No, it's a mistake to say that you are choosing not to do all those other things. When you decide to ask someone "What's your name?" it is not "accurate" or right to say that you have chosen not to ask that person "Where are my walnuts?" What is true is that you are not choosing to do the infinite number of things, and you are not choosing to ask where your walnuts are, but that is not at all the same thing as choosing not to ask where they are. Not choosing to ask my name is not a choosing, whereas choosing not to ask my name is. You can also see that it couldn't be right to say that you are choosing not to do infinitely many things - there just isn't time!

Could ADHD drugs like Adderall be accurately described as strengthening a person's will?

We tend to regard the will as something that is marked off from the rest of the person, because, somehow, it is a direct manifestation of the person's being. So an ADHD drug could not be described as "strengthening people's will", because it if were described in this way it could not then be said to be be their own will that was being strengthened; they would be having it down for them. Similarly, one might think, you can do my work for me, but not my thinking, because then it would not be my thinking that was being done. (Still, in that sense you would not be doing my work - my working - and it is just as impossible for you to do my work as it is for you to think my thoughts or even perhaps to wear my boots, taken to be the ones I am wearing ("Look, his boots (borrowed boots) have mud on them")). One might on the other hand regard the will as the energy or strength to carry something through. Or one might regard it as determination, though here too the paradox shows through. If my...

In "The Grand Design" Stephen Hawking claims that free will does not exist. He uses the evidence of a study in neuroscience which found that the stimulation of certain regions of the brain resulted in the stimulation of certain desires; ex. a desire to move one's right arm. But does the mere fact that we can not decide our desires mean that we don't have free will? Don't we have the ability to control these desires and act in an appropriate way? Isn't that free will?

I hope that you are wrong in your account of what Stephen Hawking writes in The Grand Design , because it is so obviously wrong and uninformed. There is no freewill, Hawking writes, according to you, and the reason is that stimulation of particular regions of the brain results in certain desires, such as a desire to move one's right arm. Consider an analogy. One might want to argue there is no such thing as a free or random roulette wheel, because magnetic "stimulation" of some number on the wheel will make the ball want to land there. Of course to say that a human action is free is not to say that it is random, but to say that a human action is free has something in common with saying, of a roulette wheel, that it is not rigged or that the ball is somehow forced to land where it does. From the fact that I want to raise my arm when my torturer's make me want to does not show that when I am not being tortured my desire to reaise it is not free. Even if some human actions are not free, in cases...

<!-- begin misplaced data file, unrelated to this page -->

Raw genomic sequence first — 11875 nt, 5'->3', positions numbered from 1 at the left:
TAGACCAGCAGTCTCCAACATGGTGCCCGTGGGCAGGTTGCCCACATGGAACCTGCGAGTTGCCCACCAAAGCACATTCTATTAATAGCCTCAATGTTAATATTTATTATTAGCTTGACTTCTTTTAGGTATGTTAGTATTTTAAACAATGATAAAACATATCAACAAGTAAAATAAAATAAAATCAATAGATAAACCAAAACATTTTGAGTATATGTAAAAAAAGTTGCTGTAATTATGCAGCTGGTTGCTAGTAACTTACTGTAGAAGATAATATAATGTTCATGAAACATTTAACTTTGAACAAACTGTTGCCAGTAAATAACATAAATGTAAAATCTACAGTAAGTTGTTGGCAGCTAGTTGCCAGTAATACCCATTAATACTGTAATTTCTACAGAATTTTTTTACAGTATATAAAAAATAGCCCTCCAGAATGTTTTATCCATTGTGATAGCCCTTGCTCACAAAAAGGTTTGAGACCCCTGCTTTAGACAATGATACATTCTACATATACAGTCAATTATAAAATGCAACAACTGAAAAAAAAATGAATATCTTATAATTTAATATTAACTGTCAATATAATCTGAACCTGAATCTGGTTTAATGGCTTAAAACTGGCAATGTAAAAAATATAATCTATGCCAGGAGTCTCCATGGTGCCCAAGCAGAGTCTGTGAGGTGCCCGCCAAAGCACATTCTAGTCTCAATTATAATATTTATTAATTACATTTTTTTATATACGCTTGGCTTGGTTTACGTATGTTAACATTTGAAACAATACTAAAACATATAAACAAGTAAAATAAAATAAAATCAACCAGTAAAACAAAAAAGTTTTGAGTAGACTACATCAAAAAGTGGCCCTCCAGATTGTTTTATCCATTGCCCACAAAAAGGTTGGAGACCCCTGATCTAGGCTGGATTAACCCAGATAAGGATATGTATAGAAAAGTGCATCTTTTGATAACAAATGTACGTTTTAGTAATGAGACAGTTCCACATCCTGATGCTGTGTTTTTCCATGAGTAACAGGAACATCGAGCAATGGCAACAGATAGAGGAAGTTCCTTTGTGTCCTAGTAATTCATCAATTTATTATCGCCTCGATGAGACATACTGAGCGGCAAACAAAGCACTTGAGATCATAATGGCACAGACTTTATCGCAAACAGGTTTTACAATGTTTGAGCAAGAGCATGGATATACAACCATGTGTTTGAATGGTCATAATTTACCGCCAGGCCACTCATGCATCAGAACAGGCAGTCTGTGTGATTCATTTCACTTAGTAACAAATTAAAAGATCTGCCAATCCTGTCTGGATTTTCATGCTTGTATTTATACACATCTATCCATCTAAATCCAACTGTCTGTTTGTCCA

I'm really struggling to comprehend soft determinism/compatibilism. How can free will be compatible with determinism? Surely by definition, they both necessitate exclusivity to each other?

Here is a side note to your question. Soft determinism consists of two propositions: (1) the the thesis that determinism is true; (2) that it is compatible with freedom. Compatibilism on the other hand is merely (2). So soft determinism includes compatibilism, but there is more to it. I am a compatibilist but not a soft determinist (I am a compatibilist indeterminist), as I believe that there are some events that have no causes (denial of universal causation), and I also believe that the state of the universe plus the laws of nature do not determine the next state of the universe (determinism), and I also believe that some human actions are free. The only other compatibilist indeterminist I know of is David Lewis.